Greatest Film Scenes
and Moments

The Naked City (1948)


Written by Tim Dirks

Title Screen
Movie Title/Year and Scene Descriptions

(no opening title screen)

The Naked City (1948)

In director Jules Dassin's hard-boiled urban docu-drama crime/noir film - this was the first studio feature shot on location in New York City - and the film that inspired the 50's ABC-TV series - with its famed ending quote delivered by Hellinger as an epitaph for the murdered woman: "There Are EIGHT MILLION Stories In The Naked City - This Has Been ONE Of Them":

  • the opening scene with aerial views of New York City - accompanied by narration from the film's producer, journalist Mark Hellinger (who conducted six months of interviews with the NYPD to gather accurate details and characterizations): "Ladies and gentlemen - the motion picture you are about to see is called The Naked City. My name is Mark Hellinger. I was in charge of its production. And I may as well tell you frankly that it's a bit different from most films you've ever seen. It was written by Albert Maltz and Malvin Wald, photographed by William Daniels and directed by Jules Dassin. As you see, we're flying over an island. A city. A particular city. And this is a story of a number of people - and a story also of the city itself. It was not photographed in a studio. Quite the contrary. Barry Fitzgerald, our star Howard Duff, Dorothy Hart, Don Taylor, Ted de Corsia and the other actors played out their roles on the streets, in the apartment houses, in the skyscrapers of New York itself. And along with them, a great many thousand New Yorkers played out their roles also. This is the city as it is. Hot summer pavements, the children at play, the buildings in their naked stone, the people, without makeup. Well, let's begin our story this way. It's 1:00 in the morning on a hot summer night..."
  • on a hot summer NYC night, the brutal murder scene (seen briefly in shadows) - a knock-out by chloroform and then a bathtub drowning; the narrator casually noted: "And while some people work, others are rounding off an evening of relaxation. And still another is at the close of her life" - the victim was attractive and promiscuous 26 year-old, unmarried blonde fashion model Jean Dexter; it was determined by homicide investigators that it was "No accident. No suicide. Bruises on her throat, shoulders and arms. Those slight burns around her mouth and nose were caused by chloroform. She was anesthetized, after a struggle, then dumped into the tub alive... the white foam around her mouth. It's proof she drowned"
  • the manhunt for the killer(s), led by veteran cop Det. Lt. Dan Muldoon (Barry Fitzgerald), and conducted by Donahue (Frank Conroy) and newbie partner Det. Jimmy Halloran (Don Taylor)
  • the emotional sequence at the City Morgue when Jean's estranged Polish parents - the Batorys (Adelaide Klein and Grover Burgess) - identified her body, and then later mourned her death: ("Oh, what a heartache. You nurse a child, you raise it, pet it, you love it, and it ends like this") - the narrator intoned (voice-over): "Another day, another ball of fire rising in the summer sky. The city is quiet now, but it will soon be pounding with activity. This time yesterday, Jean Dexter was just another pretty girl, but now she's the marmalade on 10,000 pieces of toast"
  • the tense interrogation scene when Muldoon confronted deceitful Frank Niles (Howard Duff), the victim's ex-boyfriend, to reveal that the deceased's current boyfriend was Dr. Lawrence Stoneman (House Jameson) (aka "Mr. Henderson"), who was blackmailed into robbery schemes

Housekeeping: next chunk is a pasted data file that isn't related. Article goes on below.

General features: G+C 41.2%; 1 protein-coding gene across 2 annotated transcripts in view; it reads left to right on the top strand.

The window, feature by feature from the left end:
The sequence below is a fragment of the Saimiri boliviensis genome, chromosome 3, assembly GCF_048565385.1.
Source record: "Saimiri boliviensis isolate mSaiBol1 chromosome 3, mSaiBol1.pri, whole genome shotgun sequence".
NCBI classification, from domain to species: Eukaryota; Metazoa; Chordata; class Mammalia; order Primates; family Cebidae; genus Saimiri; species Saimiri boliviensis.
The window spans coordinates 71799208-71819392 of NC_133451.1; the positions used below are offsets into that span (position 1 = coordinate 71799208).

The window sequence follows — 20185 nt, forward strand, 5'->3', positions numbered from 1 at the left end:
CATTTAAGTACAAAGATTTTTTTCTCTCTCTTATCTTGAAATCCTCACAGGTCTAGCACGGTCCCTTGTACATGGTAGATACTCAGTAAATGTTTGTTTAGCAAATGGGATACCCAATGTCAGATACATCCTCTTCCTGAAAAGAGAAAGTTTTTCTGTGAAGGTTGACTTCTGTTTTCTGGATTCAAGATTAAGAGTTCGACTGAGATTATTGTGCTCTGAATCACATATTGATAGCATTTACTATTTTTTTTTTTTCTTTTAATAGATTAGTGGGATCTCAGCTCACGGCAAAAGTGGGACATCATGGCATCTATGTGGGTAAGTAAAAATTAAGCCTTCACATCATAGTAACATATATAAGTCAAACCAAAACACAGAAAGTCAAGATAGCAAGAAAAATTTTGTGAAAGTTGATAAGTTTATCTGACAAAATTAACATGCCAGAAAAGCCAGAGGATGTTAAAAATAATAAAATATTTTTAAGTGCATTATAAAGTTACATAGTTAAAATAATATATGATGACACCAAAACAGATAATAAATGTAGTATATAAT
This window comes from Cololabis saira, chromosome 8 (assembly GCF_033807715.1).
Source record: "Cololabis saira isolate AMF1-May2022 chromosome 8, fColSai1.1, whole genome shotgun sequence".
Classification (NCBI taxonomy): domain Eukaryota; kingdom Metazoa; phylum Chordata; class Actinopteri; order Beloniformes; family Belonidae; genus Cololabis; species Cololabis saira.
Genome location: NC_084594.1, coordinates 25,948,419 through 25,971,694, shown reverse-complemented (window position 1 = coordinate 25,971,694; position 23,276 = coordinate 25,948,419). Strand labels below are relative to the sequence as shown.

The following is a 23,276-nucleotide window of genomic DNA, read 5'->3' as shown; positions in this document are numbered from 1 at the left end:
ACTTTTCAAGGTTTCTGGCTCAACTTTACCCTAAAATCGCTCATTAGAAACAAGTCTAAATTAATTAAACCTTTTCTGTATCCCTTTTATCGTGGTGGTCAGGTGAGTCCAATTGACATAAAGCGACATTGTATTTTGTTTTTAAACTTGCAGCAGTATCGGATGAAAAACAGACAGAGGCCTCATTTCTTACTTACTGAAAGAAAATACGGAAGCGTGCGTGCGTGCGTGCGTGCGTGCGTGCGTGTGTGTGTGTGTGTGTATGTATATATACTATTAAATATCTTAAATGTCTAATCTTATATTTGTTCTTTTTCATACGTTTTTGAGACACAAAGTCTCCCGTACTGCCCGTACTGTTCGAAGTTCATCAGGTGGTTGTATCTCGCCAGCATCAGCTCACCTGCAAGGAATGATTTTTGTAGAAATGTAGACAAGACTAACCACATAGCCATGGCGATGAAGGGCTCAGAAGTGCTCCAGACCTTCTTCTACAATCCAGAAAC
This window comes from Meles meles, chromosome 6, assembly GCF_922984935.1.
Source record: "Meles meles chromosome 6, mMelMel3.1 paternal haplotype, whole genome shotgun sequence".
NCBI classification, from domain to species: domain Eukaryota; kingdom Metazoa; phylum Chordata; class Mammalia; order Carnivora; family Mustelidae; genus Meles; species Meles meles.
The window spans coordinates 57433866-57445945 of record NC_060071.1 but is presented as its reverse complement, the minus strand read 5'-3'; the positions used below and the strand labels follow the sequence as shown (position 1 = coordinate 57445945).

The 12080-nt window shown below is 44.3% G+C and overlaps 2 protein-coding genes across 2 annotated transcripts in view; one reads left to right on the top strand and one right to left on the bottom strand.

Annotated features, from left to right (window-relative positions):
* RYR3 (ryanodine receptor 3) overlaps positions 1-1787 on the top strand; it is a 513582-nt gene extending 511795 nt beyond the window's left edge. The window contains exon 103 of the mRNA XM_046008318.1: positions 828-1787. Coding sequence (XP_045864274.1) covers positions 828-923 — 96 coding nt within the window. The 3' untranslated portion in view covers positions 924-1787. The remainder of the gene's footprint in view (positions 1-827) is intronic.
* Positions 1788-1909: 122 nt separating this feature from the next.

• the confrontation between Halloran and the killer - murder suspect Willie Garzah (an ex-wrestler aka Willie the Harmonica) (Ted de Corsia); Garzah held Halloran at gunpoint before 'rabbit-punching' him and fleeing ("All I need to do is put you to sleep. Then I'm off. Try and find me. This is a great big, beautiful city. Just try and find me. That was a rabbit punch, copper. And it's strictly illegal")
  • and the film's memorable, thrilling, and heart-pounding climax in which Garzah ran through a graveyard and the Lower East Side tenements, into a market, and then on a pedestrian walk when he bumped into a blind man's guide dog, he and shot and killed the attacking animal - and his location was revealed; he raced onto the Williamsburg Bridge where he was cornered; now wounded in the left arm by gunfire, he climbed to the very top of the bridge tower - and fell to his death after being hit by more police bullets
Ending: Death of Cornered and Wounded
Murder Suspect Willie Garzah on Williamsburg Bridge
  • the ending epilogue, similar to the opening prologue: "It's 1:00 in the morning again. And this is the city. And these are the lights that a child, born to the name of Batory, hungered for. Her passion has been played out now. Her name, her face, her history were worth five cents a day for six days. Tomorrow a new case will hit the headlines. Yet some will remember Jean Dexter. She won't be entirely forgotten. Not entirely. Not altogether. There are eight million stories in the naked city. This has been one of them"

Shadowy Murder of Jean Dexter in Her Apartment

The Discovery of the Murder Victim in a Bathtub by the Shocked Housekeeper Martha Swenson (Virginia Mullen)

Medical Examination Results Given to Muldoon (on right): "No accident. No suicide"

Two Detectives (l to r): Rookie Halloran and Donahue

The Victim's Grieving Parents

One of the Suspects Questioned by Muldoon: The Murder Victim's Ex-Boyfriend Frank Niles

Detective Halloran's Confrontation with Killer Willie Garzah


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